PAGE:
Published Oct 01, 2013While Dan Mangan is most closely associated with acoustic guitar-oriented folk songs, the amiable Vancouver songwriter recently announced that he would be branching out by scoring the upcoming Simon Pegg movie Hector and the Search for Happiness. As he sets about developing his instrumental score with collaborating violinist Jesse Zubot, he's also been working on songs for his next proper full-length.
The film project came together after touring extensively behind 2011's Oh Fortune. The songwriter was feeling exhausted and in need of a break, and with child on the way with his wife, he opted to take a year off of touring.
"Literally the day after I made that decision, I got an email from a producer," Mangan tells Exclaim!
Since then, he's been working on short pieces of instrumental music for Hector and the Search for Happiness at his personal studio. "It's kind of like hitting your head against a wall a thousand times and then finally something comes through," he admits. "I swear I've written probably 40 mini-songs or something like that, and so far we'll probably use like four of them."
Naturally, the results have been sounding very different from his lyric-focused solo material and much of it is not based on guitar. That being said, the soundtrack material does bear some similarity to his early work, he says.
"I'm working on a new record and I'm demoing all of these new songs that are very much different from anything I've ever done before," he observes. "At the very same time, I'm being asked to write all these songs that are slightly more in more old wheelhouse. It's like this push and pull. The music for the film is getting more and more sentimental, and the music for my record is getting less and less sentimental, so it's an interesting dichotomy."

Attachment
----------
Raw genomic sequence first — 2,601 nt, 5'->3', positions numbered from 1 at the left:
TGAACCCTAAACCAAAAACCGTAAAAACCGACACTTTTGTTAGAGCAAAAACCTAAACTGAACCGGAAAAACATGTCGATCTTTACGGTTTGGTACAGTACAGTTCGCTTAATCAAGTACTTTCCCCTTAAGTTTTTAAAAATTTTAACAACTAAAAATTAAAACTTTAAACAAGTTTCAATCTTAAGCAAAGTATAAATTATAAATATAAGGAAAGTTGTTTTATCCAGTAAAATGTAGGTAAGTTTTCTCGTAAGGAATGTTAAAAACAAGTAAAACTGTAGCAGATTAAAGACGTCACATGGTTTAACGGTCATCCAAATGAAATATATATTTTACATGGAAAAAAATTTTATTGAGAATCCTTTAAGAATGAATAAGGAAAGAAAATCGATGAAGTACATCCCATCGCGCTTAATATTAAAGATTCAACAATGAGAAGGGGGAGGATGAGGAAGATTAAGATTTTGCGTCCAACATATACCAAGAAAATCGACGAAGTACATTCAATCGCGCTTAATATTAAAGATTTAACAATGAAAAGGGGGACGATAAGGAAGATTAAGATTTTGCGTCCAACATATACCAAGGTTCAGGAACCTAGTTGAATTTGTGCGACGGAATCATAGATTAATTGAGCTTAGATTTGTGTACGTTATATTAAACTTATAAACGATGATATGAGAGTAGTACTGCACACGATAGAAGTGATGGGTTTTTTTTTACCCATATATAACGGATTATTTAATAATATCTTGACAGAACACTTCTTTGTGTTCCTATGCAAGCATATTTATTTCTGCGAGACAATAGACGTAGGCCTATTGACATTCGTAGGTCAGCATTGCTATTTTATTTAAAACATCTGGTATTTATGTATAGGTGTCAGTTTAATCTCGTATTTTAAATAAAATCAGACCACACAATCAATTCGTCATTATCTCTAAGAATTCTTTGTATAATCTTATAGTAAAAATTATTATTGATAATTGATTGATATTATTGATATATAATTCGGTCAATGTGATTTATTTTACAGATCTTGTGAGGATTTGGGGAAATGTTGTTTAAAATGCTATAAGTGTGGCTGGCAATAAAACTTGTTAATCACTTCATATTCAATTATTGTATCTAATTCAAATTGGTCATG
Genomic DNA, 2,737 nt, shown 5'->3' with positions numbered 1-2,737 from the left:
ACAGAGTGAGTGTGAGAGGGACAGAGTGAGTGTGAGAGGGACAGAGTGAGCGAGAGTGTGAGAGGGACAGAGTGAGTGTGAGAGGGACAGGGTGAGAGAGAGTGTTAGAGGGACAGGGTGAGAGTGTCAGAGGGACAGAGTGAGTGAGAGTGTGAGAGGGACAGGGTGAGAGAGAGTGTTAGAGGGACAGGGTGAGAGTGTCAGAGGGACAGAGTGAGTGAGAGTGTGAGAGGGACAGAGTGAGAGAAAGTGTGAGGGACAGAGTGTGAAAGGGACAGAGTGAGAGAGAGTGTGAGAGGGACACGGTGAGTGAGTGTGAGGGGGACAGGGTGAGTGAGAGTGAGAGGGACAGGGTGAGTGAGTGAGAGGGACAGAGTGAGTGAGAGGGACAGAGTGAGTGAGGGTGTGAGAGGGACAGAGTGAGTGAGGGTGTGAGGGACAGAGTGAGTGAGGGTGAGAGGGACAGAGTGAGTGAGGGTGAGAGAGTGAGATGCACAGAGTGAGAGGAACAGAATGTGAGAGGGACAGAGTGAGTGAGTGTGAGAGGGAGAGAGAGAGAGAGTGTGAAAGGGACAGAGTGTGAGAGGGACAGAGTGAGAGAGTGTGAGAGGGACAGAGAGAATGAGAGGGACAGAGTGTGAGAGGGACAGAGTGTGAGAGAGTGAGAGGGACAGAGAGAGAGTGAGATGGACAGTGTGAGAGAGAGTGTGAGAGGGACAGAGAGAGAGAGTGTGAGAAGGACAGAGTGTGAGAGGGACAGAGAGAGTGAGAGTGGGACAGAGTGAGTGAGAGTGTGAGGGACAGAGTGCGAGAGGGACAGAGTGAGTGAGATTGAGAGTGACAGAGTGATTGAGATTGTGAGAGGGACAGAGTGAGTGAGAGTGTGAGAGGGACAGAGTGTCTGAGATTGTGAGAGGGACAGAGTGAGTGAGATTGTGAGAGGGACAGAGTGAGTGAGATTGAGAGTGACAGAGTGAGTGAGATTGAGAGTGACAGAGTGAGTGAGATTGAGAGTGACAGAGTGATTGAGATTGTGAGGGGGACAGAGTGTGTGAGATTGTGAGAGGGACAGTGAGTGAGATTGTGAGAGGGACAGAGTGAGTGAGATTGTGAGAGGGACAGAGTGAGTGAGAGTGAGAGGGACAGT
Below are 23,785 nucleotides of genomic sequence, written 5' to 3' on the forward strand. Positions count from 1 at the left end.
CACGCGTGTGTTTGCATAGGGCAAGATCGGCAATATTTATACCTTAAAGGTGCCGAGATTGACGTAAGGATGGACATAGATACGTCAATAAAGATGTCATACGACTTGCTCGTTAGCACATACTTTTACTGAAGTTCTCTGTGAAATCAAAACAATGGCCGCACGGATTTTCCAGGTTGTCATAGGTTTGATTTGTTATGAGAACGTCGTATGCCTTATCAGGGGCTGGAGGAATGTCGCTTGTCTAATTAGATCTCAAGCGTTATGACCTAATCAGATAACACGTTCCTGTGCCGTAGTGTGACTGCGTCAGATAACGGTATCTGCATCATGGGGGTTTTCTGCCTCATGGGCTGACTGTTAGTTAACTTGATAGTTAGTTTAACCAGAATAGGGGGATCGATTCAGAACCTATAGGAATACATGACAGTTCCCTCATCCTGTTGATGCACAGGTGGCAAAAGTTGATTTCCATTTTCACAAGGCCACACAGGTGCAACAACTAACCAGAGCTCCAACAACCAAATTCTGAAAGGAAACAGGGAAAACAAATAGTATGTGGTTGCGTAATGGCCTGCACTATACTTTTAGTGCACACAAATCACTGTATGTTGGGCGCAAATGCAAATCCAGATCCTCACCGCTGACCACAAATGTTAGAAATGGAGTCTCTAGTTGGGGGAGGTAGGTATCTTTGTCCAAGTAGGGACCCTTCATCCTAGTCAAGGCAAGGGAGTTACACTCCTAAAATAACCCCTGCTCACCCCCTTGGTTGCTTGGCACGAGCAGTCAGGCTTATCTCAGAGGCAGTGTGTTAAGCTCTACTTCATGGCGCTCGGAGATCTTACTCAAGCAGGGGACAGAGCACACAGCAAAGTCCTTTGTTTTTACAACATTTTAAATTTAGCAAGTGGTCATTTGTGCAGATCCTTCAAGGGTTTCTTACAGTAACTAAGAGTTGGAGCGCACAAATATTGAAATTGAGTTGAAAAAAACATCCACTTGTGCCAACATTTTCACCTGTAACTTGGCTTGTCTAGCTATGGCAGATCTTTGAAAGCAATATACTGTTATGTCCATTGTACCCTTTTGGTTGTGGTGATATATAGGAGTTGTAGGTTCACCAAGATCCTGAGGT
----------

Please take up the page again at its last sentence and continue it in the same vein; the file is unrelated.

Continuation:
He's handling the bulk of the writing himself while maintaining close contact with director Peter Chelsom. Zubot's job will be to make the Mangan-penned elements orchestral. Once the music is written, Mangan plans to record some of it in town before heading to Berlin for a few weeks of orchestral sessions.
"There are classic Hollywood elements in these big sweeping score arrangements," he notes, "but then there's also some really weird, off-time electric elements."
He speculates that the score will likely be issued as an official soundtrack, but he's not sure how the release will be handled or if it will be digital-only.
While the music for the score is still coming together, Mangan says that he has "about a dozen" songs already written for his next album. These tunes, he promises, represent another step away from the gruff, earthy folk on which he made his name. He describes the songs as having a "Radiohead-y Peter Gabriel vibe" and reflects, "There's not much about what I'm doing that's cute anymore. I'm kind of over cute. There was a time that I was really into cute, and I did cute pretty well. That's not really who I am now."
Although he doesn't mention his signature 2009 hit "Robots" by name, it's clear that he won't be striving to recreate the warm and snuggly mood of that track anytime soon.
He further says that some of the new demos are entirely guitar-free, although this may change once he brings them to the band. "A lot of them are just bits of piano," he says, "I'm digging more and more into the sonic landscape of what exists digitally, so there's some synth-y stuff. It's not like electro-pop or anything like that, but there's definitely that element."
Although Mangan now writes by stitching together parts in his studio, he hopes not to entirely lose the organic feel of his past works. While Oh Fortune had lush orchestral elements, he plans to use only his core band in the upcoming sessions; the group may even be given a name, and the album might be credited to the group ("Dan Mangan and…").
Colin Stewart is once again on board as producer for the as-yet-untitled studio album, and sessions are slated to begin in December. Hector and the Search for Happiness, meanwhile, is expected to hit theatres sometime in 2014. Stay tuned for further updates as they emerge.